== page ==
“The traffic of the river ceased and only now and then did you hear the soft splash of a paddle as someone silently passed on his way home. When I awoke in the night, I felt a faint motion as the houseboat rocked a little and I heard a little gurgle of water, like the ghost of an Eastern music travelling not through space but through time.
“A leisurely tram crowded with passengers passes down the whole length of the street, and the conductor never ceases to blow his horn. Rickshaws go up and down ringing their bells, and motors sounding their claxons. The pavements are crowded and there is a ceaseless clatter of the clogs the people wear. Cloppity-clop they go, and it makes a sound as insistent and monotonous as the sawing of the cicadas in the jungle.”
Alex Waugh left a portrait of expatriate, turn-of-the-century Siam in Hot Countries, published in 1930, nearly three generations removed from today. Describing colonial life and the “natives” in Chiang Mai, he reflected the racist attitudes and language that permeated colonial culture. A well-educated Englishman, he presumed Western superiority, and his attitudes reflected the repression and guilt surrounding sexual mores. He used the expression “gone native” as a rebuke to Westerners who entered the normal life of Asian culture, or who openly took wives or girlfriends and shared their lifestyle. As a journalist who racked up books about exotic countries like they were way stations on a news beat, Waugh described “white life” in old Chiang Mai.
It was especially difficult on Western women, he wrote, and he urged them to stay home rather than endure a life of isolation, boredom and disease. He admitted he’d never personally known of a case of a white man who had “gone native,” but he’d heard rumors and had constant suspicions. The “gone native” phrase was nuanced – most of the time it was a code word for sexual relations or cohabitation.
“In the popular imagination,” he wrote, “the ‘gone native’ myth has become identified with that very different, very real problem of the tropics – the white man and the brown woman.”
It’s easy to pass over 19th-century Western attitudes and the social barriers faced by both Westerners and Asians. But a careful reading makes you cringe. Waugh wrote: “In Bangkok, it would be impossible for a white man to have a Siamese girl living in his bungalow, but on the plantation there is fairly often a Malay girl who disappears discretely when visitors arrive. There the relationship has a certain dignity. There is faithfulness on both sides. Custom creates affection. But in neither case is there any approach to the ‘gone native’ picture. In neither case has the white man done anything that involves loss of caste. He observes the customs of the country.”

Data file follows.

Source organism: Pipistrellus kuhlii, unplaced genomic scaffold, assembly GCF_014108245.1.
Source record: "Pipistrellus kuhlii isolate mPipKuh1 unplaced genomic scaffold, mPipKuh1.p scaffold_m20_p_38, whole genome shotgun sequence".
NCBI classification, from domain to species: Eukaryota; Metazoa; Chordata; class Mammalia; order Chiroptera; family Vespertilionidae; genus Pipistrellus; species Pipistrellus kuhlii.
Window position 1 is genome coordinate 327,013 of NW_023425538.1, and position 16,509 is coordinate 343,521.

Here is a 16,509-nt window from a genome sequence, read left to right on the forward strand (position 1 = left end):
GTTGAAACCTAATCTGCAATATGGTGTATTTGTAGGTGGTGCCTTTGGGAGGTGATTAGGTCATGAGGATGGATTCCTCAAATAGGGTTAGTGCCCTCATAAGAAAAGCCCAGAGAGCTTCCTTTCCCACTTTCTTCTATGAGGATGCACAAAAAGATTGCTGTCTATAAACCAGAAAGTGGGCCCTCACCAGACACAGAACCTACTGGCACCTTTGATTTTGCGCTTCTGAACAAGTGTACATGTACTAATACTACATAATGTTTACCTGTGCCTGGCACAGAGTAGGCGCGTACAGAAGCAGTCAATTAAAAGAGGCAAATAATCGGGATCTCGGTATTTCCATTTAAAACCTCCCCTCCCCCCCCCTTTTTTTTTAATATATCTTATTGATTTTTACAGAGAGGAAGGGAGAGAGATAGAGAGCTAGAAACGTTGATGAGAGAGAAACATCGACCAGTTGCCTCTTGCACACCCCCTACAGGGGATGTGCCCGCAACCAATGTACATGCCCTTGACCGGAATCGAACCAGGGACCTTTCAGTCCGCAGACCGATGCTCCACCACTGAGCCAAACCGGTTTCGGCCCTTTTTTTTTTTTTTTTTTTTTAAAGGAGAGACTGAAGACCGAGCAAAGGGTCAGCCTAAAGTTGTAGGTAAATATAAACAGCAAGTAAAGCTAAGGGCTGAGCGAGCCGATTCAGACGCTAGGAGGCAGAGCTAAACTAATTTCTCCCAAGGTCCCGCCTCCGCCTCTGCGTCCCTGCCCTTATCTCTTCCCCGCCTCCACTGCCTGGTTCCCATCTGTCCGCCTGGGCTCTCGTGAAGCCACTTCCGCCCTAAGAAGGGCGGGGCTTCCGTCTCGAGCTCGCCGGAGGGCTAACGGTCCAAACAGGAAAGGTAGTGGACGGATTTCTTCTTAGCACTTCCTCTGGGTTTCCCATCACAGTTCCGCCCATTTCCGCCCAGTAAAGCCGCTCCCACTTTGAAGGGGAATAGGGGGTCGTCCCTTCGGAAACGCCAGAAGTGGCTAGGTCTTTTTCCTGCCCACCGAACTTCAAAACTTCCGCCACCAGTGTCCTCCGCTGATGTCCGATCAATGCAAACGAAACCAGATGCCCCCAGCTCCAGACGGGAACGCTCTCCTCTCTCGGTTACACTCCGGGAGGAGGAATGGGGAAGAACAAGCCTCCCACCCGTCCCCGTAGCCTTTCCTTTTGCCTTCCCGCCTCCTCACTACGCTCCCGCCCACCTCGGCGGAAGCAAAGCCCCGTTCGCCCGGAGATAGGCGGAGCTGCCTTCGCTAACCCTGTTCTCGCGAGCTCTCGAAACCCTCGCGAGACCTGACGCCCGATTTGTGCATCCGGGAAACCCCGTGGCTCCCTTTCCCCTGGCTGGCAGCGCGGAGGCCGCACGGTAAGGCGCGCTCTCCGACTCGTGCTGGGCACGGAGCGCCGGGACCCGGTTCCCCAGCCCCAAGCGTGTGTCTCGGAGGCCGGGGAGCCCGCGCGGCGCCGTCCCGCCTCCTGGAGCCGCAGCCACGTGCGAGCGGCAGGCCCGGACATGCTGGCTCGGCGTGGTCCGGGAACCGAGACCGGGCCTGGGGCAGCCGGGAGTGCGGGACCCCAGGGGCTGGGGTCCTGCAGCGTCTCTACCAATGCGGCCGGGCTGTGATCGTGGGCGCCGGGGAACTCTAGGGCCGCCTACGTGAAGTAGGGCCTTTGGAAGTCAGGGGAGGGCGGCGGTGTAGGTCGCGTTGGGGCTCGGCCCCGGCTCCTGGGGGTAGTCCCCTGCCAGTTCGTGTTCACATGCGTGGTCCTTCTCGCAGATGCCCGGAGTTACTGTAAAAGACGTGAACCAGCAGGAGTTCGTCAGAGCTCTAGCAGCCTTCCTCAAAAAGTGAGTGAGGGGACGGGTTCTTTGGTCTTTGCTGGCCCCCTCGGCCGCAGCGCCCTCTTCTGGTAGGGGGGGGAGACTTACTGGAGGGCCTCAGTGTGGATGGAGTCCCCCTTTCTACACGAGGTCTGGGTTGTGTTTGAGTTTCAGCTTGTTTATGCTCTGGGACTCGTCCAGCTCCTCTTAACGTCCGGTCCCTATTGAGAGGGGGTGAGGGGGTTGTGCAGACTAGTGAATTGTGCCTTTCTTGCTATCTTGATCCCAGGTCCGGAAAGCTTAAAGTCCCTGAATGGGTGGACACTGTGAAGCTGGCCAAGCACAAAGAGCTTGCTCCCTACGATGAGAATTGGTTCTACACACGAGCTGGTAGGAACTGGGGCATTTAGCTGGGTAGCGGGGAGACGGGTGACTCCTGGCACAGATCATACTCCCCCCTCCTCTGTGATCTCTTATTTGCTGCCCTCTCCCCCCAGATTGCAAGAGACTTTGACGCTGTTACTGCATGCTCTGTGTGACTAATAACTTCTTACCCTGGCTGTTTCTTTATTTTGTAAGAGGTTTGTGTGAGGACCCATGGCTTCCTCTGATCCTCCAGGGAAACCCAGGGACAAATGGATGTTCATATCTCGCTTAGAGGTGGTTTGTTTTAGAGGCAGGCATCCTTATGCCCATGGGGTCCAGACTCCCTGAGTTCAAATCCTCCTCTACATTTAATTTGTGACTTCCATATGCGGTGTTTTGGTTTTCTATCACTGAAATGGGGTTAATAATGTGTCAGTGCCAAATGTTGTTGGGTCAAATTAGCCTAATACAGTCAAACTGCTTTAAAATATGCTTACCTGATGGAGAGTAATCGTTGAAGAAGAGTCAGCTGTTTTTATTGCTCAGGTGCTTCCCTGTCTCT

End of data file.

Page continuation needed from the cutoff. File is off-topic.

In scalding sentences that magnify the distance, he wrote: “All the same, I believe it is extremely rare for there to exist a profound relationship between a white man and a brown woman.” Again, “I have yet to meet the man who will say that he has really loved a coloured woman.”
And, “Love, as we understand it, is foreign to these people.” And, “Between brown and white there can be only a brief and superficial harmony.” And finally, “Between brown and white there can be no relation interesting in itself.”
To get to Chiang Mai, Waugh took the Bangkok passenger train for the 27-hour journey north. If you went by river, it was a five-week journey. Chiang Mai was the administration center of two large timber companies, the Borneo and Bombay Burma. Waugh felt he was going to the end of the road where the “white community” had to unite together against a “common foe.”
“There are not, I fancy, more than thirty white people in the station,” he wrote. “There is the bank manager and the English consul; there are the forest manager, and an occasional assistant who has come in from the jungle for a rest; there is an American mission which is responsible for schools and the hospital and a big sanatorium for lepers.”
The social “white life” of Chiang Mai was centered around the Gymkhana Club, chartered in 1898, which is still in operation today. As I write this, I sit near a majestic rain tree that is older than the club, its huge limbs casting shade over outdoor tables.